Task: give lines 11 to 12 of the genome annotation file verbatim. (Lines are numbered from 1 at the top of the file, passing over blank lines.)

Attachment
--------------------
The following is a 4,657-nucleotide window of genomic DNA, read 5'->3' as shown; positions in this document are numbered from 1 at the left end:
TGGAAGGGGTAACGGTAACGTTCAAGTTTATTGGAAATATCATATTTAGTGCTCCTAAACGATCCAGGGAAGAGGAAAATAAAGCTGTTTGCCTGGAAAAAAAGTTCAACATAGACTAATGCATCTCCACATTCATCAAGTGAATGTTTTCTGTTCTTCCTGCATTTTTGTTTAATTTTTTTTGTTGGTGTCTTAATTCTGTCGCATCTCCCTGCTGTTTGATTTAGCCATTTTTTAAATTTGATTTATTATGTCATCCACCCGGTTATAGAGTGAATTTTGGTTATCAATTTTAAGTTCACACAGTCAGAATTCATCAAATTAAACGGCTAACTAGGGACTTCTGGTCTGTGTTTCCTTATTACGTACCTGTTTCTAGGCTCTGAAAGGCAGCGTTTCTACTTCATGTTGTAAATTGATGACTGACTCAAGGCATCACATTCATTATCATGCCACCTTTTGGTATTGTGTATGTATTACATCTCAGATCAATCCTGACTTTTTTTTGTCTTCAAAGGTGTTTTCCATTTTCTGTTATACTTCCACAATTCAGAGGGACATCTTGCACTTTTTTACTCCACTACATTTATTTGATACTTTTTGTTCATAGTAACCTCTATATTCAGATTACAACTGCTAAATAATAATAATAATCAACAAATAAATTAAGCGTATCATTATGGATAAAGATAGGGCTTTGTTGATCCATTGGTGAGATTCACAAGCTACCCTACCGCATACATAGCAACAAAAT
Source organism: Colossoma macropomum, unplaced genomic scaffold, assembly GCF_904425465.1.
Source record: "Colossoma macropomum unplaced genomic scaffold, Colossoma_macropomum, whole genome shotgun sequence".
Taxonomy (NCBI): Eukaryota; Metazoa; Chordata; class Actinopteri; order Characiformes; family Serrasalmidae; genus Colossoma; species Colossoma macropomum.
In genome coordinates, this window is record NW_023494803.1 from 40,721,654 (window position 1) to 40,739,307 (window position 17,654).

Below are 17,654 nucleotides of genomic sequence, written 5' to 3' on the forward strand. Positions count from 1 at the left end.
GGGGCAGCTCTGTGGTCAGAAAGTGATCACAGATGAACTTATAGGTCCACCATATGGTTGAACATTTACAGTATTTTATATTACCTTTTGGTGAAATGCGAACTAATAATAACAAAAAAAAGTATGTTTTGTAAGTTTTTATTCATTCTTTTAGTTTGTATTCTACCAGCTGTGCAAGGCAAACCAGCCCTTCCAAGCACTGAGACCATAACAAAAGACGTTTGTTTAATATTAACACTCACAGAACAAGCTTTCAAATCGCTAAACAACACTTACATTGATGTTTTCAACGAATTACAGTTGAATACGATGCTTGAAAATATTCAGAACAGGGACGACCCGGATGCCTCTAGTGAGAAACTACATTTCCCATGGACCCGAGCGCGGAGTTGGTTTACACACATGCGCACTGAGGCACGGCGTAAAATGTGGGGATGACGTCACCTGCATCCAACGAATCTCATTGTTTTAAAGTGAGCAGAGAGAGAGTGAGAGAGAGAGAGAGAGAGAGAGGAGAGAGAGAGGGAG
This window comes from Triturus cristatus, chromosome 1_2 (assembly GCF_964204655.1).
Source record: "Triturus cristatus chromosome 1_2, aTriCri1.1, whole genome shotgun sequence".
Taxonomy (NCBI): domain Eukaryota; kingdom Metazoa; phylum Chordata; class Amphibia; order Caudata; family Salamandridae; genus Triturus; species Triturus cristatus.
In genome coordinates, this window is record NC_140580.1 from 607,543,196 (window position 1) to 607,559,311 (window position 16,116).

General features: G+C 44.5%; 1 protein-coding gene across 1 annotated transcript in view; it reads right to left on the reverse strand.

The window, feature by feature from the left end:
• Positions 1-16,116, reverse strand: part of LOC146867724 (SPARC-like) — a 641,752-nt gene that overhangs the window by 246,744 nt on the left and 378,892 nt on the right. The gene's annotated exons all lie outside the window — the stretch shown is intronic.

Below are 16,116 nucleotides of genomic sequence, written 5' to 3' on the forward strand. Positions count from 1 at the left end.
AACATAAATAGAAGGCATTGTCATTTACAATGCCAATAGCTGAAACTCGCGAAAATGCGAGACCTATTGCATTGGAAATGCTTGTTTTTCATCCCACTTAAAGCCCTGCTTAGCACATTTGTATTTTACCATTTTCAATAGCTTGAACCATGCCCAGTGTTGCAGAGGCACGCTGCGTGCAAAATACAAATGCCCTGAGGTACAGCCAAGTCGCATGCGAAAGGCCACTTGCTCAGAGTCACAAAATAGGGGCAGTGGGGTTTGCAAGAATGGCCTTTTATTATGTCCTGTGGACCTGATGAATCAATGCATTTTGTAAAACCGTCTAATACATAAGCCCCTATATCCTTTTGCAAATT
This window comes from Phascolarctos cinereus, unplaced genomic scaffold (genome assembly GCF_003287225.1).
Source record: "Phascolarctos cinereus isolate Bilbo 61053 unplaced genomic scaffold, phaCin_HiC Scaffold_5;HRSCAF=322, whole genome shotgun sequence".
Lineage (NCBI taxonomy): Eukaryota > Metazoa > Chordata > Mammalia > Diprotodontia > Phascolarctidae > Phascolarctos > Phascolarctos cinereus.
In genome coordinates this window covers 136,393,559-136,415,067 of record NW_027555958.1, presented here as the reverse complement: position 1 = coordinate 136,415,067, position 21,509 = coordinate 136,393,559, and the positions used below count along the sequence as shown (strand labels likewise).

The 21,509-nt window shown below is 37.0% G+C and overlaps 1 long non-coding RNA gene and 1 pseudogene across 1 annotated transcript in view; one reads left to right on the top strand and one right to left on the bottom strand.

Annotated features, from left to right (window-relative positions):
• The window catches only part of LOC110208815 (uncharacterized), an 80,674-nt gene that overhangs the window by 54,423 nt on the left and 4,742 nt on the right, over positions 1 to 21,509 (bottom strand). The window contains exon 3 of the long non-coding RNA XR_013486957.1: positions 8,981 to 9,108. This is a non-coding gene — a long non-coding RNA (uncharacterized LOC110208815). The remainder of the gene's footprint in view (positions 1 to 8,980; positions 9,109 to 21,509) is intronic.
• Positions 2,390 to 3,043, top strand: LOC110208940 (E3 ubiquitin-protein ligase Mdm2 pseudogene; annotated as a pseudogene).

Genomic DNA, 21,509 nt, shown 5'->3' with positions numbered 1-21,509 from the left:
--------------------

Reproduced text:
Taxonomy (NCBI): domain Eukaryota; kingdom Metazoa; phylum Chordata; class Amphibia; order Caudata; family Salamandridae; genus Triturus; species Triturus cristatus.
In genome coordinates, this window is record NC_140580.1 from 607,543,196 (window position 1) to 607,559,311 (window position 16,116).